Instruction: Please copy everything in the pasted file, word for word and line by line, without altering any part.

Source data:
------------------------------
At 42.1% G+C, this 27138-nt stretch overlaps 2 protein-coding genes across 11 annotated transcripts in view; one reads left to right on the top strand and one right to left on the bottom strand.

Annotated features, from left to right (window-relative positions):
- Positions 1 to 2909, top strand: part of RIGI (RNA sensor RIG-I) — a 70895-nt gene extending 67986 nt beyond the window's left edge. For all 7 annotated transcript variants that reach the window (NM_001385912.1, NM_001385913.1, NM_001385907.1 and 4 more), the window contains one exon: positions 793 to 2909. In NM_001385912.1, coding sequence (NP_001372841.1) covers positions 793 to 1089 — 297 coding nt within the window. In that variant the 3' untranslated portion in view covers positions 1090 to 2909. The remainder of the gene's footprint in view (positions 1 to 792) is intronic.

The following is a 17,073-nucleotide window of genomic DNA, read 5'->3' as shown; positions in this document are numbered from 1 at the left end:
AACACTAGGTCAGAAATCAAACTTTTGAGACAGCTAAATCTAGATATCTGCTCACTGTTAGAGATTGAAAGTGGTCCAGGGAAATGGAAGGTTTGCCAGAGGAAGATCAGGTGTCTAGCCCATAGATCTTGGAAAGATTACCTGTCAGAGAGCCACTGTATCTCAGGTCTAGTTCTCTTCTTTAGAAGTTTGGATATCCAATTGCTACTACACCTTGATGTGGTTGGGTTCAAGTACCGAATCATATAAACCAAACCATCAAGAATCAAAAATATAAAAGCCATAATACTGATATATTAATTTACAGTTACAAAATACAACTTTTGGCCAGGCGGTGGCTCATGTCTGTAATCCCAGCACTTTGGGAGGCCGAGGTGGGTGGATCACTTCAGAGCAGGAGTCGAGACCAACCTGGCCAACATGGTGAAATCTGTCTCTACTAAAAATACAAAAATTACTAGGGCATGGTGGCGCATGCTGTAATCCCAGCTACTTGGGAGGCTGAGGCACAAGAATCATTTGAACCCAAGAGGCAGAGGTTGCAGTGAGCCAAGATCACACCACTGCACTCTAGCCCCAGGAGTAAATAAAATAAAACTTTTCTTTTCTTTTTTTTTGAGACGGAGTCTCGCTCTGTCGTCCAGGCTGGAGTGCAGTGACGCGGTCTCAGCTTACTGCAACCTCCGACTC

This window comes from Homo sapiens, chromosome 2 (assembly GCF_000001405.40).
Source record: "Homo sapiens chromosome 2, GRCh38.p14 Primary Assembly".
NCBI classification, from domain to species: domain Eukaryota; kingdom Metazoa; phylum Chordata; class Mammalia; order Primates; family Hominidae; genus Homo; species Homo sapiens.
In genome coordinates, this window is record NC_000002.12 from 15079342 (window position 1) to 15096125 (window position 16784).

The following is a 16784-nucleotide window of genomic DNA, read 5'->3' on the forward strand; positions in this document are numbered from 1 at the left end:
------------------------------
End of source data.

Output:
At 42.1% G+C, this 27138-nt stretch overlaps 2 protein-coding genes across 11 annotated transcripts in view; one reads left to right on the top strand and one right to left on the bottom strand.

Annotated features, from left to right (window-relative positions):
- Positions 1 to 2909, top strand: part of RIGI (RNA sensor RIG-I) — a 70895-nt gene extending 67986 nt beyond the window's left edge. For all 7 annotated transcript variants that reach the window (NM_001385912.1, NM_001385913.1, NM_001385907.1 and 4 more), the window contains one exon: positions 793 to 2909. In NM_001385912.1, coding sequence (NP_001372841.1) covers positions 793 to 1089 — 297 coding nt within the window. In that variant the 3' untranslated portion in view covers positions 1090 to 2909. The remainder of the gene's footprint in view (positions 1 to 792) is intronic.

The following is a 17,073-nucleotide window of genomic DNA, read 5'->3' as shown; positions in this document are numbered from 1 at the left end:
AACACTAGGTCAGAAATCAAACTTTTGAGACAGCTAAATCTAGATATCTGCTCACTGTTAGAGATTGAAAGTGGTCCAGGGAAATGGAAGGTTTGCCAGAGGAAGATCAGGTGTCTAGCCCATAGATCTTGGAAAGATTACCTGTCAGAGAGCCACTGTATCTCAGGTCTAGTTCTCTTCTTTAGAAGTTTGGATATCCAATTGCTACTACACCTTGATGTGGTTGGGTTCAAGTACCGAATCATATAAACCAAACCATCAAGAATCAAAAATATAAAAGCCATAATACTGATATATTAATTTACAGTTACAAAATACAACTTTTGGCCAGGCGGTGGCTCATGTCTGTAATCCCAGCACTTTGGGAGGCCGAGGTGGGTGGATCACTTCAGAGCAGGAGTCGAGACCAACCTGGCCAACATGGTGAAATCTGTCTCTACTAAAAATACAAAAATTACTAGGGCATGGTGGCGCATGCTGTAATCCCAGCTACTTGGGAGGCTGAGGCACAAGAATCATTTGAACCCAAGAGGCAGAGGTTGCAGTGAGCCAAGATCACACCACTGCACTCTAGCCCCAGGAGTAAATAAAATAAAACTTTTCTTTTCTTTTTTTTTGAGACGGAGTCTCGCTCTGTCGTCCAGGCTGGAGTGCAGTGACGCGGTCTCAGCTTACTGCAACCTCCGACTC

This window comes from Homo sapiens, chromosome 2 (assembly GCF_000001405.40).
Source record: "Homo sapiens chromosome 2, GRCh38.p14 Primary Assembly".
NCBI classification, from domain to species: domain Eukaryota; kingdom Metazoa; phylum Chordata; class Mammalia; order Primates; family Hominidae; genus Homo; species Homo sapiens.
In genome coordinates, this window is record NC_000002.12 from 15079342 (window position 1) to 15096125 (window position 16784).

The following is a 16784-nucleotide window of genomic DNA, read 5'->3' on the forward strand; positions in this document are numbered from 1 at the left end: